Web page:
Australian news, and some related international items

Concern about medical radiation – researchers to track patients’ exposure

Experts plan to track radiation doses from medical checks Asahi Shimbun, behind_news/social_affairs/AJ201207090009 July 09, 2012 By YURI OIWA/ Staff Writer  Concerned about an increase in radiation exposure at hospitals, a group of researchers plans to set up a system to track patients’ cumulative radiation doses and protect children from potential harm.

The Japan Network for Research and Information on Medical Exposures
(J-RIME) will compile proposals within two years and lobby relevant
government ministries and agencies.

“We want to create a system in which patients can gain the utmost
benefits from medical examinations and treatments that use radiation,”
said Yoshiharu Yonekura, who leads J-RIME and president of the
National Institute of Radiological Sciences.

According to the institute, a Japanese patient is exposed to an
average 3.8 millisieverts of radiation a year from medical checks,
excluding treatment. That is twice the average of industrialized
countries and nearly quadruple the permissible level set for an
average Japanese, excluding doses from examinations and treatment.

J-RIME includes 12 organizations of radiologists and radiological
technicians, including the Japan Radiological Society, the Japanese
Society for Therapeutic Radiology and Oncology and the Japanese
Society of Pediatric Radiology.

It will begin a study to determine the patients’ doses from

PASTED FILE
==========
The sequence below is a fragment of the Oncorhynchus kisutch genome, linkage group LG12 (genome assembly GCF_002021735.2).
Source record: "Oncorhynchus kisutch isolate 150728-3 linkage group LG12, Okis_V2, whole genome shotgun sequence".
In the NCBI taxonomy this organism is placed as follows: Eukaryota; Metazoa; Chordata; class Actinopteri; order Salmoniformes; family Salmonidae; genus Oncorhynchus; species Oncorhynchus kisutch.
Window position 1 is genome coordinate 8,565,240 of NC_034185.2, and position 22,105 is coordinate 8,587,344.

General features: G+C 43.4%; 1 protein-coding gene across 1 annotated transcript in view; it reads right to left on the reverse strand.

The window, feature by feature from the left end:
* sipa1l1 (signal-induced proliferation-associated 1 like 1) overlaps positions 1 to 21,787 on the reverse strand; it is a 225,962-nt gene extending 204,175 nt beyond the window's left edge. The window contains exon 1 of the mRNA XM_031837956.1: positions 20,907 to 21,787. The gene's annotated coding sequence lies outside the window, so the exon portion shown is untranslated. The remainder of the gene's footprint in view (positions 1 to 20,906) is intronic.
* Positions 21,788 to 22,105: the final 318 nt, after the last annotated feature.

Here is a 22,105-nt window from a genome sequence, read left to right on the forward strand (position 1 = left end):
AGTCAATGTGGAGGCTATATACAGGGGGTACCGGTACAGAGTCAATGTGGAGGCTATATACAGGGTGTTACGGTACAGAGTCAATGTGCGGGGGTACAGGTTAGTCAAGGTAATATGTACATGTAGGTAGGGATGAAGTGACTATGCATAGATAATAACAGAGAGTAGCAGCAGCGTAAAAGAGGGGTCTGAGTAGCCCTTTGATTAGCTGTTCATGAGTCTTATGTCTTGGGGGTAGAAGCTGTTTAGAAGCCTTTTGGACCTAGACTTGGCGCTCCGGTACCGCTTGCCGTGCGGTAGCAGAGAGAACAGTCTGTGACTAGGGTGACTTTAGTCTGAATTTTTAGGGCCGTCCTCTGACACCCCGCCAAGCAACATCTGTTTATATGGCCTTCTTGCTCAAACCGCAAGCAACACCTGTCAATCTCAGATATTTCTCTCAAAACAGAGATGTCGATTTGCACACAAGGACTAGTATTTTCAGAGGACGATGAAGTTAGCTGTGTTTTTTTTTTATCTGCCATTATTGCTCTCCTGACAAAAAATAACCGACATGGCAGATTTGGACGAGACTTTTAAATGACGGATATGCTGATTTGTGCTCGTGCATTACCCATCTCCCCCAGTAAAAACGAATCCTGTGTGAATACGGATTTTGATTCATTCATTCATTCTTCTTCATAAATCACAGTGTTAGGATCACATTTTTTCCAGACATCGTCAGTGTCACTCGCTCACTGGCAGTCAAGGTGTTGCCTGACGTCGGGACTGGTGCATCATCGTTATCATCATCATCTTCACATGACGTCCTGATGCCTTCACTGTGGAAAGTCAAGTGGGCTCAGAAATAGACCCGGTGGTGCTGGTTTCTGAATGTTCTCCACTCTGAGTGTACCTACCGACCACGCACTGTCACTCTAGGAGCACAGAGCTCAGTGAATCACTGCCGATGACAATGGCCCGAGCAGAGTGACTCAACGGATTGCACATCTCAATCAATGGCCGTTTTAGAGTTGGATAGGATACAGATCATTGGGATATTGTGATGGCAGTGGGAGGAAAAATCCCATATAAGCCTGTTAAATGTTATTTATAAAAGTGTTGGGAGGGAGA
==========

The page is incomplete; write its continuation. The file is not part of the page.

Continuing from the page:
computerized tomography (CT) scans, positron-emission tomography (PET)
scans and other medical procedures.

A PET scan is an imaging procedure used to identify tumors by
injecting a patient with a medical agent containing radioactive
materials. The group plans to keep records for individual patients on
the types of scans and the accumulated radiation doses they received.

J-RIME is also expected to come up with safety limits for doses from
CT scans for children, as well as measures to protect them from
exposure to high radiation levels.

In a medical journal published in June, a British team of researchers
reported a small increase in the risk of leukemia and brain tumors
from CT scans. The team studied about 180,000 children and young
adults, and found that one case of leukemia and one brain tumor would
occur after the first CT scan for every 10,000 CT examinations
performed on children under 11 years old.

The widespread use of CT scans in recent years has been a significant
factor behind the doubling of people’s radiation does over the past
two decades, according to the U.N. Scientific Committee on the Effects
of Atomic Radiation.

A patient is exposed to 5 to 30 millisieverts on average per CT scan,
more than 10 times higher than that from a conventional X-ray

Japan by far has the largest number of CT scanners among advanced countries.

The International Atomic Energy Agency and the World Health
Organization issued statements in April calling for the establishment
of rules to keep track of cumulative radiation doses of individual

July 9, 2012 - Posted by | Uncategorized

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